All set for your immigration to Canada? Got your bags packed and are ready to embrace Canadian life? Hope you packed a toque as it is quite chilly now. Of course, there’s always a double-double to keep you warm. Have no idea what I am referring to? Well, you’ve got to learn these unique Canadian English terms used here.
Every country or region has a set of slang that reflects its culture. Canada is no different. While the most common language used here is English (except in Quebec where it’s French that dominates), it is different from the language used elsewhere. For writing purposes, the language is a mix of American and British English. Then, there are slang terms that are unique to Canada. Here is a list:
You must be already familiar with this sound as it is commonly used in movies to make fun of the Canadian accent. But I find it super cute. Pronounced “ay”, it is a commonly used slang which is an equivalent of “right?” or “huh”.
Eg: “This list of books to read is remarkable, eh!”
You’re probably going to use this term every day. Sometimes multiple times a day. Except if you are on a sugar detox. Double-Double is a regular coffee with two creams and two sugars at Tim Horton’s, the most popular Canadian coffee chain.
Tim Hortons is Timmies. The chain is named after co-founder, the late, great hockey player Tim Horton. If you do not like Timmies, you’re not a true Canadian.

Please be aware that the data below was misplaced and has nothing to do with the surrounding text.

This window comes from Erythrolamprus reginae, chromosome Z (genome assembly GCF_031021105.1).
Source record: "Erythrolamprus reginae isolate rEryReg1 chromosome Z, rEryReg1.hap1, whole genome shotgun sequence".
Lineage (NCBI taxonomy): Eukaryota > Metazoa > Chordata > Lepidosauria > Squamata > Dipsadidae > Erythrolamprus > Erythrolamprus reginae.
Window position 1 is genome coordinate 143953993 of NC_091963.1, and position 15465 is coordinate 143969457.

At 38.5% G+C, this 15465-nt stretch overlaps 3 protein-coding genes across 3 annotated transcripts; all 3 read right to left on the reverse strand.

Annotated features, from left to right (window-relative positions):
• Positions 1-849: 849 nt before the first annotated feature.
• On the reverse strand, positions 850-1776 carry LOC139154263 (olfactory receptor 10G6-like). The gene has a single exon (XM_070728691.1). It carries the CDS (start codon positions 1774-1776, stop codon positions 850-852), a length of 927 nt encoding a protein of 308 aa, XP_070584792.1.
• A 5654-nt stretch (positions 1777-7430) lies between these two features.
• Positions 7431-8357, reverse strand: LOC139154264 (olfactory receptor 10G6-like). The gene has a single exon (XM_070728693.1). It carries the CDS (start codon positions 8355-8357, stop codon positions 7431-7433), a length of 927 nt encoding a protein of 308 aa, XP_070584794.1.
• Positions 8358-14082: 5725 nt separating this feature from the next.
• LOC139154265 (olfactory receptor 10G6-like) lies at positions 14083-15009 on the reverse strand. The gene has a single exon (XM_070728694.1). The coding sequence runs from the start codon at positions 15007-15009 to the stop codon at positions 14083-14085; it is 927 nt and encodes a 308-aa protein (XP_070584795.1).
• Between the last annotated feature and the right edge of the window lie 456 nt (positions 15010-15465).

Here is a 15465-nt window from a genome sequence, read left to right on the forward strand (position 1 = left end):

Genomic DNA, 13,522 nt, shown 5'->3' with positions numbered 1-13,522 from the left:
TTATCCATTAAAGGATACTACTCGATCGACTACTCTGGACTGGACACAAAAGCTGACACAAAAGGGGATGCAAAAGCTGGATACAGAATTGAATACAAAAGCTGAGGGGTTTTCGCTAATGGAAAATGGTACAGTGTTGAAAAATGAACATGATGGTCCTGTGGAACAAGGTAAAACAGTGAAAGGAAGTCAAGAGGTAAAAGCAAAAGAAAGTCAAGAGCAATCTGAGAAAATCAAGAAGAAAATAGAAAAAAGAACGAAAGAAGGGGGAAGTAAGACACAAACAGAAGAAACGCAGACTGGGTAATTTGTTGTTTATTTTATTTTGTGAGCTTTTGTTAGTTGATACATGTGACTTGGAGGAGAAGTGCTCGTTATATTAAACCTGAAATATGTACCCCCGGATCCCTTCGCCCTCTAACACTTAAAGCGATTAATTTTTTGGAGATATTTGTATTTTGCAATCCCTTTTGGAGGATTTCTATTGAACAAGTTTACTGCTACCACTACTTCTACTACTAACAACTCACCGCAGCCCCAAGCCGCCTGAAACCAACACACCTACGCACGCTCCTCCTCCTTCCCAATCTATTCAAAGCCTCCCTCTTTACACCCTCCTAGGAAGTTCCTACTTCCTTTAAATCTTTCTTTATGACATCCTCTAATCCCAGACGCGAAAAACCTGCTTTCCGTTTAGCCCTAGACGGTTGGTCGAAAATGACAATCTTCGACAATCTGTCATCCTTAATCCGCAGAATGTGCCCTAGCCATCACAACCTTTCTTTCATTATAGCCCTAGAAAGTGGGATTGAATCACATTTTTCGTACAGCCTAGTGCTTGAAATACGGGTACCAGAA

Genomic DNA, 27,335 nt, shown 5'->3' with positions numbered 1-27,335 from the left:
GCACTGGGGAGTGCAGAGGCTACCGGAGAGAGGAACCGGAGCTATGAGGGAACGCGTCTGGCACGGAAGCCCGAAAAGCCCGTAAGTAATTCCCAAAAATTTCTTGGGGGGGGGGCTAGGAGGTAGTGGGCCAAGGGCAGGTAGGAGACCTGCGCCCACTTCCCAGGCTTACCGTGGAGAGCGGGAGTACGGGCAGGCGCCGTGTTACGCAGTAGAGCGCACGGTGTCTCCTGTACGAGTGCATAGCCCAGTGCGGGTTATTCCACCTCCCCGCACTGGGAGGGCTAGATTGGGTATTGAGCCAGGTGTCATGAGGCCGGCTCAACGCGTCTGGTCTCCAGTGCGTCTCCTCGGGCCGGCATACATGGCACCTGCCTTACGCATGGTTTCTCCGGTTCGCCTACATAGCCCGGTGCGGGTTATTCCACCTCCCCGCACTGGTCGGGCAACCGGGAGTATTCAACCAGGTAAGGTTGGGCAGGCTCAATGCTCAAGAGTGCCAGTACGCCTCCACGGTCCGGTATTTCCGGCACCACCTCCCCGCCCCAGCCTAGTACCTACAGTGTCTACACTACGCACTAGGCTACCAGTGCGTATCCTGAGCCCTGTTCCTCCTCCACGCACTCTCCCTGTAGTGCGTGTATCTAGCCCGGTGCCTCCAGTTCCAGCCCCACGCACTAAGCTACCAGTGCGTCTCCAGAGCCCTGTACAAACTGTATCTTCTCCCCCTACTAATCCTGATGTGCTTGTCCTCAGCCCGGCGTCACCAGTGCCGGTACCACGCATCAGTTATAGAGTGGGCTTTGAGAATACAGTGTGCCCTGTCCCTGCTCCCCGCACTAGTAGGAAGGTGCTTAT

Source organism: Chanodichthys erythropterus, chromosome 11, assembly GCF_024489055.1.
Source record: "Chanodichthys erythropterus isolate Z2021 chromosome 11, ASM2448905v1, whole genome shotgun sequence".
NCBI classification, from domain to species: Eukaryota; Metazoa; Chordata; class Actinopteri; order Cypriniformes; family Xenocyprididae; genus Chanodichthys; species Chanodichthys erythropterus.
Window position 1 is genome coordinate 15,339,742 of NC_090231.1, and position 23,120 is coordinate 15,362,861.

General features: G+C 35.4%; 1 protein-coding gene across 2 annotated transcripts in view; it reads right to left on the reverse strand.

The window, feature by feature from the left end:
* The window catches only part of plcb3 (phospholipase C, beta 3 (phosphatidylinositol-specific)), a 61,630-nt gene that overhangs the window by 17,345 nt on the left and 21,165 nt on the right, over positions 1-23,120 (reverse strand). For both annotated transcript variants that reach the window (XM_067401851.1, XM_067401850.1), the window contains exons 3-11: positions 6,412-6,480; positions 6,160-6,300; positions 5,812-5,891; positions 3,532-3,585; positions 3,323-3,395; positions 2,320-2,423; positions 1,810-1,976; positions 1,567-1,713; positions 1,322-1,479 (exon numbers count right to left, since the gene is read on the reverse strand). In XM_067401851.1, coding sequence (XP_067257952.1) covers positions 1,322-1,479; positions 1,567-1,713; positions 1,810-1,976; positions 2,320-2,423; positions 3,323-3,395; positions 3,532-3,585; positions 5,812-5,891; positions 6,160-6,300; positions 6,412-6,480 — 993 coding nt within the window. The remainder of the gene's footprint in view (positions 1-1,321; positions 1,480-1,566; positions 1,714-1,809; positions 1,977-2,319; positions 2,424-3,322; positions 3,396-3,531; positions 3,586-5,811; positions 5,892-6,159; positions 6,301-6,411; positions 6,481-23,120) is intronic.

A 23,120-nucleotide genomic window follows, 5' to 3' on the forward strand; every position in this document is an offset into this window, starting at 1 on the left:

Loonies and Toonies
A loonie is the Canadian one-dollar coin. There’s a picture of the Canadian bird, the loon, on one side of the coin. Hence the term. A toonie, the name for the two-dollar coin, gained a similar nickname to match the sound of the loonie.
Used only in Toronto referring to the city’s mass transit, run by the Toronto Transit Commission.
Eg: “I am going to take TTC to go to work today.”
A knit hat. Pronounced tuque.
A case of 24 beers.
In India, you pay utility bills or electric bills. In Canada, they pay hydro bills. When I heard the term for the first time, I assumed it meant water bill. But it means electricity. The word is short for “hydroelectric,” which is the primary source of energy in Canada.
Thought it refers to Mickey Mouse, eh? Nah. A “mickey” is a 375 ml bottle of liquor.
“I’m down for it”
Not slang but a Canadian phrase. Last week when my colleagues were making a plan to meet, some of them said “I’m down for it”. I thought they are not available to meet then. On the contrary, they meant “I’m up for it.”
Not athletes but runners are what Canadians refer to as the shoes we call sneakers.
Canadians used the term to refer to something that was done well. Or someone impressive.
Eg: “You bought a double-double for me. You’re a beauty.”
Anything that’s bad/unlikeable/distasteful.
Eg: “Oh that’s a garbage mall. Next time, go to Square One in Mississauga.”
A soda or aerated beverages.
Eg: “Please get a pop with fries and a burger for me.”
This is not slang but a food item found only in Canada. It is simply French fries covered with cheese (lots of it) and gravy. Try butter chicken poutine at New York Fries!
Team TS adds : Here’s a guide to Vancouver, Canada for anyone visiting for the first time. Thank us later!